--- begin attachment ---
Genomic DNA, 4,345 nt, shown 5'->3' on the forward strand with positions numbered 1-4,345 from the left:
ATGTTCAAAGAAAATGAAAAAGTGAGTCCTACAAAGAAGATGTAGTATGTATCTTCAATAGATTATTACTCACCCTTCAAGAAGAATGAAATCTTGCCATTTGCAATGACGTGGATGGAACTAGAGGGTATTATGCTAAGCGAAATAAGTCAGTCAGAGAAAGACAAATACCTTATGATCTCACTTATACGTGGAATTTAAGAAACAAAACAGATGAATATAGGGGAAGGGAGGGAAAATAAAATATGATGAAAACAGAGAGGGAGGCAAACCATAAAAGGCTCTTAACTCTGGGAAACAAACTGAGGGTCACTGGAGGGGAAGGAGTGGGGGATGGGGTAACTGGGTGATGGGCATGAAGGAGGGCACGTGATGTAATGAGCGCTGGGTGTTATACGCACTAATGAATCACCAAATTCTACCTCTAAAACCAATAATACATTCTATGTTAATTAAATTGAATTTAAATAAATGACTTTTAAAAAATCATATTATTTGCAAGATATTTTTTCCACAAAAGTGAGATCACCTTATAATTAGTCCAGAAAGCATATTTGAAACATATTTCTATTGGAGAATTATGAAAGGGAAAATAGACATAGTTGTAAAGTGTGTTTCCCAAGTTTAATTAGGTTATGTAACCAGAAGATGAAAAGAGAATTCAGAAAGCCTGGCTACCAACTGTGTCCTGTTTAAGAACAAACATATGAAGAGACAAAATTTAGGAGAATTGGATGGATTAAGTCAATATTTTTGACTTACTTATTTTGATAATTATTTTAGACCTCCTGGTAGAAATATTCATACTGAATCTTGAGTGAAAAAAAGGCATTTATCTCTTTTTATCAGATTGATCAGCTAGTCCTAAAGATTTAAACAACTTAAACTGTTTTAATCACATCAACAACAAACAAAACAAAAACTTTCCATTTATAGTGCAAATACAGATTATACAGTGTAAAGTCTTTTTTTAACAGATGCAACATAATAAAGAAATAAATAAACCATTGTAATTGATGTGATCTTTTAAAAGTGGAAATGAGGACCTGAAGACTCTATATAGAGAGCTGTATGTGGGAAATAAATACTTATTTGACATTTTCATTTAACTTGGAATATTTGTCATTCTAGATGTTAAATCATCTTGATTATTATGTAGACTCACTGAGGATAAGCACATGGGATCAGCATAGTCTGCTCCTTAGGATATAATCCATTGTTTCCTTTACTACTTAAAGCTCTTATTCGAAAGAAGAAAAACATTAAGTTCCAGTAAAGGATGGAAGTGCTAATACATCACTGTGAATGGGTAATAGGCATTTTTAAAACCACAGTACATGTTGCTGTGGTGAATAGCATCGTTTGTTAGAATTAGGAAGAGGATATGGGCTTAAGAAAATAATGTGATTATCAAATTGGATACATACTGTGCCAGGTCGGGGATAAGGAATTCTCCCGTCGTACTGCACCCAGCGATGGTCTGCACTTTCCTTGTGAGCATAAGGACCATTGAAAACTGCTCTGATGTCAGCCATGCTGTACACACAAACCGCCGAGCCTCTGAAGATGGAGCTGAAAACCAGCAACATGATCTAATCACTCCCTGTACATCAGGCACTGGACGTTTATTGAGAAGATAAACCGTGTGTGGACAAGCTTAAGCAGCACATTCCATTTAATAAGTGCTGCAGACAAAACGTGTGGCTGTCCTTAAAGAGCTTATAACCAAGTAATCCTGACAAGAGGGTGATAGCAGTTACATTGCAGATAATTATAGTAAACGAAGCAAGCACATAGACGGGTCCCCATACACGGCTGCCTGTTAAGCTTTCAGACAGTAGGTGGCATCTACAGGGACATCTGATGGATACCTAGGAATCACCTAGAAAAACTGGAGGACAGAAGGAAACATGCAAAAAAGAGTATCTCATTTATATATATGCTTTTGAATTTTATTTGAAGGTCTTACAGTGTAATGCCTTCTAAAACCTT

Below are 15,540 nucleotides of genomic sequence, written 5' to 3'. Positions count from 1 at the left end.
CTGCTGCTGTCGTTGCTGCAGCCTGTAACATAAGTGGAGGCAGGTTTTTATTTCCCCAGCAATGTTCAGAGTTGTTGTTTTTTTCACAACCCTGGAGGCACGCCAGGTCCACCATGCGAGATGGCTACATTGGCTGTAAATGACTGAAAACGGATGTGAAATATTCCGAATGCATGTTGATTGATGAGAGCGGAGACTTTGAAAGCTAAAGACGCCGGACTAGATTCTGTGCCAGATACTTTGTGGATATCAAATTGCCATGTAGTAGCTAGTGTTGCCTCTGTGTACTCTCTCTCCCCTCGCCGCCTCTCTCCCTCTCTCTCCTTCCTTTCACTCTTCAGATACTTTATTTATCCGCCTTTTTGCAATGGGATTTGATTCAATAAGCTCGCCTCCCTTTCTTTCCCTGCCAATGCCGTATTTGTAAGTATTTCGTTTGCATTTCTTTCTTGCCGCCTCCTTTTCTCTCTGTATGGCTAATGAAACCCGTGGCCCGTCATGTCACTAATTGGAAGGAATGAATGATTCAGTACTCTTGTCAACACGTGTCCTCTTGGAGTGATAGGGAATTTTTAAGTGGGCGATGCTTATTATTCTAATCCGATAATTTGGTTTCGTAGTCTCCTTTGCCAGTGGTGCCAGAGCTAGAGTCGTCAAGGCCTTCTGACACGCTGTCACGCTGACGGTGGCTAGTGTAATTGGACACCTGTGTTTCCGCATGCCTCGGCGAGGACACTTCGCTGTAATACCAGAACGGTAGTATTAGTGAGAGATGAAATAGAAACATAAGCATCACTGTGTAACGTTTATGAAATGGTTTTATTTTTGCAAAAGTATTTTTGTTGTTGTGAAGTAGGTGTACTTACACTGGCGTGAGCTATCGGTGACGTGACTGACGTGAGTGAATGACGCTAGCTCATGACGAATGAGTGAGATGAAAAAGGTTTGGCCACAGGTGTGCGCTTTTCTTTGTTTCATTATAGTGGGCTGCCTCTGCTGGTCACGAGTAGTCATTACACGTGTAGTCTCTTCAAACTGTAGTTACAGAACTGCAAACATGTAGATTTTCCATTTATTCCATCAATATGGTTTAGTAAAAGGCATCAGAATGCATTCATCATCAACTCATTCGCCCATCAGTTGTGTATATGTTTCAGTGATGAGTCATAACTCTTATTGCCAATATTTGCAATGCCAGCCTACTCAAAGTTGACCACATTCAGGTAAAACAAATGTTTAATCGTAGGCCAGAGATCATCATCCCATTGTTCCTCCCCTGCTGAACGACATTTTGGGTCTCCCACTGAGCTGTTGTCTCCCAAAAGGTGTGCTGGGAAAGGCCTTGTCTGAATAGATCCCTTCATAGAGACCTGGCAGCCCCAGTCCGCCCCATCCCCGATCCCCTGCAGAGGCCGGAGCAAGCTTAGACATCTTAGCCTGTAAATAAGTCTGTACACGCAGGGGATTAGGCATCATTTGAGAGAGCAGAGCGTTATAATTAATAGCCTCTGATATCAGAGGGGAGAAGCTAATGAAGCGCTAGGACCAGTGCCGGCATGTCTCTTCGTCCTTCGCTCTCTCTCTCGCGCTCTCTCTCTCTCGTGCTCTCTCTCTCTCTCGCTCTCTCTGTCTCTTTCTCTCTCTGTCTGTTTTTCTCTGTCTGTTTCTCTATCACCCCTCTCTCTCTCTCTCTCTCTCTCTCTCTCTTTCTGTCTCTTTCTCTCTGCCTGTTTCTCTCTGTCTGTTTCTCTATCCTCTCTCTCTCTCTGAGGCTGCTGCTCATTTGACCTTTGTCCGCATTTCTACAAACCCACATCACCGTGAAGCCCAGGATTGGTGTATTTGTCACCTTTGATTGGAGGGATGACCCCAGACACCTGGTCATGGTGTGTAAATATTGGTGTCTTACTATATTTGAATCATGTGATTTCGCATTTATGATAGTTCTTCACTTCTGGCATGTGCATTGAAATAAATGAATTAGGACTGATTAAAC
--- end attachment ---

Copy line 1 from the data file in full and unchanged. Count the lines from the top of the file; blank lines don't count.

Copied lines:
Genomic DNA, 4,345 nt, shown 5'->3' on the forward strand with positions numbered 1-4,345 from the left: